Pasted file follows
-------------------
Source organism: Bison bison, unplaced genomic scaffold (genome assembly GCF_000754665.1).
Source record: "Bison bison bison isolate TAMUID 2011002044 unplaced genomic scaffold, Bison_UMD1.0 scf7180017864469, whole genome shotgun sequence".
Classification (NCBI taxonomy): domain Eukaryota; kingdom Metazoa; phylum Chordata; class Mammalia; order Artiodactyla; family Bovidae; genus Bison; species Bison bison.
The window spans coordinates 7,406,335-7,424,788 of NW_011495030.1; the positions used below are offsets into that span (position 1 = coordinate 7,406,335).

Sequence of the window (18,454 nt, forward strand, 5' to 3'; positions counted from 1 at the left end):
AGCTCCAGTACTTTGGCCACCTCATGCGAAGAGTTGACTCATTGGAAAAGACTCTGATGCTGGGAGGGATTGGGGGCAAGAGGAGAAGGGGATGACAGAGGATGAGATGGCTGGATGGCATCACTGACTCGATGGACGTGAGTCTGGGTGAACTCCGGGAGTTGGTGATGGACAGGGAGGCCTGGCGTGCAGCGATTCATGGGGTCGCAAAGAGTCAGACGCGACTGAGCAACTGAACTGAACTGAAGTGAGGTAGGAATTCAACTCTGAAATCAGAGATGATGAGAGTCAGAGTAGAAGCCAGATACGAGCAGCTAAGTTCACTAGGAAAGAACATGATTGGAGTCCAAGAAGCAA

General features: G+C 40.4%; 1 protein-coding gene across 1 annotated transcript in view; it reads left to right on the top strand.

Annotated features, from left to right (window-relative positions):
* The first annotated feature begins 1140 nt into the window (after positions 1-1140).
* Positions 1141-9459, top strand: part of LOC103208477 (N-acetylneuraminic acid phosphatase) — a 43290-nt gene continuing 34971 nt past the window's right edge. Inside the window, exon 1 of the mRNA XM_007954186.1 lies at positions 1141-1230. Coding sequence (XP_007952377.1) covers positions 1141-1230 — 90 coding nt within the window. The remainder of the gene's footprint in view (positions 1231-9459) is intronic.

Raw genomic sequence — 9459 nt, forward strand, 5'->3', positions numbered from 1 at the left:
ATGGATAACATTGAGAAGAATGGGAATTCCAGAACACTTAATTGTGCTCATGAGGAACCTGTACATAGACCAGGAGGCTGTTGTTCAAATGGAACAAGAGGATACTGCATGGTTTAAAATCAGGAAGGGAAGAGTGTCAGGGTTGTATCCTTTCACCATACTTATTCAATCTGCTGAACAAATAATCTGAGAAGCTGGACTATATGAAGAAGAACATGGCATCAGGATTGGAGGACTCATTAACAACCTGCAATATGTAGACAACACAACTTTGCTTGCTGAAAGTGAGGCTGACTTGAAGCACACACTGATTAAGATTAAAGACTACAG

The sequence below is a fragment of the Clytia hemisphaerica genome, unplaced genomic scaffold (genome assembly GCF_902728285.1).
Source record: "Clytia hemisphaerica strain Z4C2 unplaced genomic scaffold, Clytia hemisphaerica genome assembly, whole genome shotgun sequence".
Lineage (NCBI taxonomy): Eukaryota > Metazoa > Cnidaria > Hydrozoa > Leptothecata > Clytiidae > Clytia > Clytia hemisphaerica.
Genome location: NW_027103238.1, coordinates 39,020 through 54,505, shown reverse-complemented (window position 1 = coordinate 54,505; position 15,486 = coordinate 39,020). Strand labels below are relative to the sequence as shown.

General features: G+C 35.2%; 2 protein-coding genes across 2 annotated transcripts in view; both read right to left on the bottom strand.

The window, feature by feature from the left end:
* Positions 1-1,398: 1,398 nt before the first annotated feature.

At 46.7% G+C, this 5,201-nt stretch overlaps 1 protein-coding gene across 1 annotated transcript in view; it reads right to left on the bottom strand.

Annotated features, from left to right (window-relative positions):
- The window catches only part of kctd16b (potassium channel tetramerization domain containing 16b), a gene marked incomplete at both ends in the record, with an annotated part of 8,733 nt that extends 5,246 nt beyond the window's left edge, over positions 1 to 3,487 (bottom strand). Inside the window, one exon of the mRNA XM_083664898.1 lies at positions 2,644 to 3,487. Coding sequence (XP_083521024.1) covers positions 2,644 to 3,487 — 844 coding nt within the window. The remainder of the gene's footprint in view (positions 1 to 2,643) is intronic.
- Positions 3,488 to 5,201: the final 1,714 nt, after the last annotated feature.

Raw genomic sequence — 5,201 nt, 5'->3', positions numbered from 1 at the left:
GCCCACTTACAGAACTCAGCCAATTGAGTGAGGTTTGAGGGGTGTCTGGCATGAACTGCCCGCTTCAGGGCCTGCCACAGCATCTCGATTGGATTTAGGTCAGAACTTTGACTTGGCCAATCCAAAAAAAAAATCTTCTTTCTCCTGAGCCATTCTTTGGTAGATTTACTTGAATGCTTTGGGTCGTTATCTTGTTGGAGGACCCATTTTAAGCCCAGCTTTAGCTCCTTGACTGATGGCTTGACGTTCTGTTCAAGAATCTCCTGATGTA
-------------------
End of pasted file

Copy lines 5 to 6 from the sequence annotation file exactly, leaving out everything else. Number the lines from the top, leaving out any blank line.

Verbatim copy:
Sequence of the window (18,454 nt, forward strand, 5' to 3'; positions counted from 1 at the left end):
AGCTCCAGTACTTTGGCCACCTCATGCGAAGAGTTGACTCATTGGAAAAGACTCTGATGCTGGGAGGGATTGGGGGCAAGAGGAGAAGGGGATGACAGAGGATGAGATGGCTGGATGGCATCACTGACTCGATGGACGTGAGTCTGGGTGAACTCCGGGAGTTGGTGATGGACAGGGAGGCCTGGCGTGCAGCGATTCATGGGGTCGCAAAGAGTCAGACGCGACTGAGCAACTGAACTGAACTGAAGTGAGGTAGGAATTCAACTCTGAAATCAGAGATGATGAGAGTCAGAGTAGAAGCCAGATACGAGCAGCTAAGTTCACTAGGAAAGAACATGATTGGAGTCCAAGAAGCAA